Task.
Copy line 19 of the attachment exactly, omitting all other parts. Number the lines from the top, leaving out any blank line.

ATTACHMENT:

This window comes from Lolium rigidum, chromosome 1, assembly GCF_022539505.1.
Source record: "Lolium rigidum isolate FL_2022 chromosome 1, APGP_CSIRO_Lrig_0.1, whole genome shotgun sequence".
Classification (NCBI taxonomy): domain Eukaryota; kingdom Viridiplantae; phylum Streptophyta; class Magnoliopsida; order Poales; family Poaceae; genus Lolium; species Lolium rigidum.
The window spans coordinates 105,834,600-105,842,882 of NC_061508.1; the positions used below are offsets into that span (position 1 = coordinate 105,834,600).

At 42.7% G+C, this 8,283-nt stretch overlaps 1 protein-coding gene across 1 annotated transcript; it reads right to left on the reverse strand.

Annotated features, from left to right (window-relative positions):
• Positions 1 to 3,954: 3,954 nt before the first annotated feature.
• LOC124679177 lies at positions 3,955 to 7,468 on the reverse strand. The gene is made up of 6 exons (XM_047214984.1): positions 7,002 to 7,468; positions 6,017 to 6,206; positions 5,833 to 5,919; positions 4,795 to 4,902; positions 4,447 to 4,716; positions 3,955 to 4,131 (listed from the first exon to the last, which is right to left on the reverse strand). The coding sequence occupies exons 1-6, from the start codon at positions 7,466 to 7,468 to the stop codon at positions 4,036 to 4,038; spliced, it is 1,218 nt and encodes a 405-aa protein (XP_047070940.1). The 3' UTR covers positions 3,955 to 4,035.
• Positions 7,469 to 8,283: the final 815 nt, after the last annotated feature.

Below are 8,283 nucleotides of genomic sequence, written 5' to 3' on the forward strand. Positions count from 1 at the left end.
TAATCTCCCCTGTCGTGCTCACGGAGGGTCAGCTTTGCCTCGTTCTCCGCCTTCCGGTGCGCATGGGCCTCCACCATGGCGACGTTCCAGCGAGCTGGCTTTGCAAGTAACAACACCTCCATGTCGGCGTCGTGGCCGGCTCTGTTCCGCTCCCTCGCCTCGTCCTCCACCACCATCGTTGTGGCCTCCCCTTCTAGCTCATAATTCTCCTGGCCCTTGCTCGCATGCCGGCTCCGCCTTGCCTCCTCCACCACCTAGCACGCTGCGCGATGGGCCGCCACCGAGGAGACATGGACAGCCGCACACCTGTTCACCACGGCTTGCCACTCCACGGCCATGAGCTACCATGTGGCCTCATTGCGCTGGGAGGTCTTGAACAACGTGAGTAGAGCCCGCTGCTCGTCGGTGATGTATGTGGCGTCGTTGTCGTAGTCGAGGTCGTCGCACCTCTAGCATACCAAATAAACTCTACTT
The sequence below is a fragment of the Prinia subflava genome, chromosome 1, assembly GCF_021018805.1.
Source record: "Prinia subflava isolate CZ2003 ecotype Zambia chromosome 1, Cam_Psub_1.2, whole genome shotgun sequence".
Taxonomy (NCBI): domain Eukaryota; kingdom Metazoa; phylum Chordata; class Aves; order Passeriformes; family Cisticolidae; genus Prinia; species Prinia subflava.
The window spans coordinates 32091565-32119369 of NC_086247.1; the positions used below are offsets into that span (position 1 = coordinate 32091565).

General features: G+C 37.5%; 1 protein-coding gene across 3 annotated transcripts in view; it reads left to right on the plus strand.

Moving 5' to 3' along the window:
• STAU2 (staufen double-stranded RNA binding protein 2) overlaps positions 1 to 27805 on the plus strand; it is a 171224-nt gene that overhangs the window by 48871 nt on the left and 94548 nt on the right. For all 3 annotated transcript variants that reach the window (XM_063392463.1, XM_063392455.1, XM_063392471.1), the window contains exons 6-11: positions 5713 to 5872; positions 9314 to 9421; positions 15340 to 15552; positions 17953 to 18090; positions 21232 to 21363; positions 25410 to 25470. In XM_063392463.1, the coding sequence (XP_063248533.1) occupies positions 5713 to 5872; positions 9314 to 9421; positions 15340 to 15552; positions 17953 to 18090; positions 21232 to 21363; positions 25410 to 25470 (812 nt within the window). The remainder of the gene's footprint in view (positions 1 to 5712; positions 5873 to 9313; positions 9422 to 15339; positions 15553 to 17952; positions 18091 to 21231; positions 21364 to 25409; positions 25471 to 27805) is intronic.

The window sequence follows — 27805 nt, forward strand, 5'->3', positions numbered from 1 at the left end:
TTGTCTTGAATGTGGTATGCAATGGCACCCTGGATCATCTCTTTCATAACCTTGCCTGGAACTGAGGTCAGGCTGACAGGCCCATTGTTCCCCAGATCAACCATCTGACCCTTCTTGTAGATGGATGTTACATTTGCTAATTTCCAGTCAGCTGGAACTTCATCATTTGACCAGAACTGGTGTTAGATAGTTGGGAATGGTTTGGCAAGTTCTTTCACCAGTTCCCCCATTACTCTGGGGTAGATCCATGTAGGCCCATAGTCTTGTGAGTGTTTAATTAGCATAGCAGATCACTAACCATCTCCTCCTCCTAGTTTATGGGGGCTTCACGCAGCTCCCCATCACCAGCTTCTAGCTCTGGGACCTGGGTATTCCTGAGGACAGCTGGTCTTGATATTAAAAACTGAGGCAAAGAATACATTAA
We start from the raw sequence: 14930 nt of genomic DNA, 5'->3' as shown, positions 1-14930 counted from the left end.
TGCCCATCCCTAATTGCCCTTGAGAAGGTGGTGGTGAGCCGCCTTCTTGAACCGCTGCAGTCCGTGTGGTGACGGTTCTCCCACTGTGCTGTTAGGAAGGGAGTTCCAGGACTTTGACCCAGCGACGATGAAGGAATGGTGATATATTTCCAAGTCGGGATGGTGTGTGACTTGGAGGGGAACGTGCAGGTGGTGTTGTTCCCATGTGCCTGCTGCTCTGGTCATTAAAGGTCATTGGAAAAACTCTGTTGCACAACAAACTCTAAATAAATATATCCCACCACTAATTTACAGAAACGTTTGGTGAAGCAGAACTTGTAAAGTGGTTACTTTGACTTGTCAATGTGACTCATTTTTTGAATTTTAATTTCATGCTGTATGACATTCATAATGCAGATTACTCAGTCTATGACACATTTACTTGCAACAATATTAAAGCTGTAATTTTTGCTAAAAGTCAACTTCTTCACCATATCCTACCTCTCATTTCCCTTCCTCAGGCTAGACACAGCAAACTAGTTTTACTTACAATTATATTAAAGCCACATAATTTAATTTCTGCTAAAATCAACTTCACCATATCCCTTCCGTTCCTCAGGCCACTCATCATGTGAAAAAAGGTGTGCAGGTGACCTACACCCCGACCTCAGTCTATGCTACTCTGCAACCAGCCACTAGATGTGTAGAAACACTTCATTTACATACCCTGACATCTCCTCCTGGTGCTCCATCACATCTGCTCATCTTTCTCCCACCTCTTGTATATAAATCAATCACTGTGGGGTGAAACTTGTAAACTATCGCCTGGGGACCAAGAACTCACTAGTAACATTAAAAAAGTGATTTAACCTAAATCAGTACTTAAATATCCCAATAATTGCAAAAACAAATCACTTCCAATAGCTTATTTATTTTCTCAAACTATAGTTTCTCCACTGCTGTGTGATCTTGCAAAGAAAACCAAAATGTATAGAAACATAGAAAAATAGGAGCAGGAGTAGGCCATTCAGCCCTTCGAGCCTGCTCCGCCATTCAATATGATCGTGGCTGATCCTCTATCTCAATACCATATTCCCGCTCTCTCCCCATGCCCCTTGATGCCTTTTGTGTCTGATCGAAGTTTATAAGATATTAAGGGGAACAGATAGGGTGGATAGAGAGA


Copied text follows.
The window sequence follows — 27805 nt, forward strand, 5'->3', positions numbered from 1 at the left end: